- The manuscript does not have a reasonable chance of being able to satisfy the target journal’s publishing expectations, or it appeals to a narrow segment of the journal’s audience.
- The research topic is of little significance.
- The title and/or abstract must be altered.
- Ethical issues: plagiarism, prior publication of the research data or a part of it.
- The research does not provide sufficient background and include all relevant references.
- Content does not provide new information, or the topic is too narrow and reports a single, unique experience. The results are not clearly presented, or the manuscript does not make a point.
- The research design is not appropriate, i.e. important contributions to the topic are missing or out-of-date references are used. Conversely, the author has relied too heavily on the literature.
- The conclusions are not supported by the results if the research objective is not in line with the aims and scope of the target journal.
- The standard of writing is too low (a paper is rejected because of poor writing).
Note: it is a myth that articles are mainly rejected because of the poor expression/ language. Aspiring authors should conduct their research ethically and professionally, following the rules of the game and excelling at implementing article genre features and journal requirements.
Often encountered reasons resulting in rejections for Russian authors
- Literature Review: making too short or too long, including irrelevant/outdated sources or not enough primary sources.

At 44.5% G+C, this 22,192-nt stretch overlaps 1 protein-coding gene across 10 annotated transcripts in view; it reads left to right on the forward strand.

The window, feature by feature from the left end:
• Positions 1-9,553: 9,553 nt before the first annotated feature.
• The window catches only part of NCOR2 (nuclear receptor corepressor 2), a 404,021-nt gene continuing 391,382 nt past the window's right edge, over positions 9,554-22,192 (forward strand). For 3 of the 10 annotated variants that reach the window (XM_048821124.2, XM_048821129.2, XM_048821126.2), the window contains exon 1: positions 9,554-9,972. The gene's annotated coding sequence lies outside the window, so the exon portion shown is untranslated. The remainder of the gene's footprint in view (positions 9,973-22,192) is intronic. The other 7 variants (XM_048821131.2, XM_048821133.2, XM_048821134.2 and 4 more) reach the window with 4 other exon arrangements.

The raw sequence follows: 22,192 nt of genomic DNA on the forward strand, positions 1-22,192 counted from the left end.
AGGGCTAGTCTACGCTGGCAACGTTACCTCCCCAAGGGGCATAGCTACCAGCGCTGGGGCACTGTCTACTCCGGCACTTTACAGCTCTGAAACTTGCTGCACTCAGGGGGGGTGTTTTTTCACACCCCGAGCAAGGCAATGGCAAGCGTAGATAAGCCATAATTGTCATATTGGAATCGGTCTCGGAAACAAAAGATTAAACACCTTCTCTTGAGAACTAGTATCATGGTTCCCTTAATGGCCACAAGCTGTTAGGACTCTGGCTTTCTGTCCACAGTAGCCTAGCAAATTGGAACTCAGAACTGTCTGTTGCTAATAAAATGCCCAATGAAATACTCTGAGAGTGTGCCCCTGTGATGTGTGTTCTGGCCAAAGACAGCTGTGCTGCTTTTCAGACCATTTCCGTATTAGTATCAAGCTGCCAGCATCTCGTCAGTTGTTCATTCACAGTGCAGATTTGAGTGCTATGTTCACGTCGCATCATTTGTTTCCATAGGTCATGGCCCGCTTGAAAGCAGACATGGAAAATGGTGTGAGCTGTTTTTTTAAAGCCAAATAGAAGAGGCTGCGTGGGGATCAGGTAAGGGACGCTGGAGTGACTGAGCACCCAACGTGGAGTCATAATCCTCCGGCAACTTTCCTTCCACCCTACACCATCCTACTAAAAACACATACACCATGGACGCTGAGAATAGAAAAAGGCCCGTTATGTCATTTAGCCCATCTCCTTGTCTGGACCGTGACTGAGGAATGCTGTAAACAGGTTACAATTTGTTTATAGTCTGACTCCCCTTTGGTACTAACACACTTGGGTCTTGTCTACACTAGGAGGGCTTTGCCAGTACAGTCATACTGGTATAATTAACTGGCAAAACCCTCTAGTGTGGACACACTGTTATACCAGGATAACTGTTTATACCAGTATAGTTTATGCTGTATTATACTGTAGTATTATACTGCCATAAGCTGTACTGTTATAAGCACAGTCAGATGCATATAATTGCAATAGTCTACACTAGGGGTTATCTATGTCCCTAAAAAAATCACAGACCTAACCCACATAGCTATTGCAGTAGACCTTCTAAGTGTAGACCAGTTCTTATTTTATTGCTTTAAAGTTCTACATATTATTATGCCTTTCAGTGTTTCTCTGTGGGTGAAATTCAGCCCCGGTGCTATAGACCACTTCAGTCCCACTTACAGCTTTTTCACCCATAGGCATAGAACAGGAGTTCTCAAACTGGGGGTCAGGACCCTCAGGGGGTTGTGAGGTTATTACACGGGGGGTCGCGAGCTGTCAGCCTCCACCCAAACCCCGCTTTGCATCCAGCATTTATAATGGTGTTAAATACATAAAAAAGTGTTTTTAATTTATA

- Originality of the research: failing to make a sufficient contribution to the field of study.
- Clarity of expression: failing to elucidate the essence of research/argument.
- Method and/or Methodology: missing links between theory and hypotheses.
- Future implications: failing to demonstrate the relevance of your research; make sure it has “legs” and can “walk,” i.e. clearly spell out implications for further research and studies.
- Conflating the article’s abstract with introduction: it is expressly forbidden to copy/paste introduction as your abstract. Abstract is the essence of your entire argument, and introduction sets up a story/relevant background for a research piece.
- Heavy reliance on the Russian academic expertise at the expense of international scholarship.
Our very own “domestic” HSE articles’ rejection sample kindly provided to us by our colleagues supports these conclusions. Out of twenty-five rejected articles:
- one paper failed as a result of the “desk rejection”
- two academics sent their articles to “wrong” journals
- seven had insufficient/low quality literature reviews
- seven lacked clarity of expression aspect
- eight were rejected on the method and/or methodology grounds.
Bear in mind that these are common mistakes for researchers worldwide. For example, results of content analysis of 373 referees’ reports of manuscripts submitted to 35 hospitality and tourism journals identified the following most common areas where referees found fault with manuscripts: methodology (74% of papers), failure to elucidate significance effectively (60%), poor writing style (58%), and a weak literature review (50%). The study concluded that communication problems were more common than technical flaws.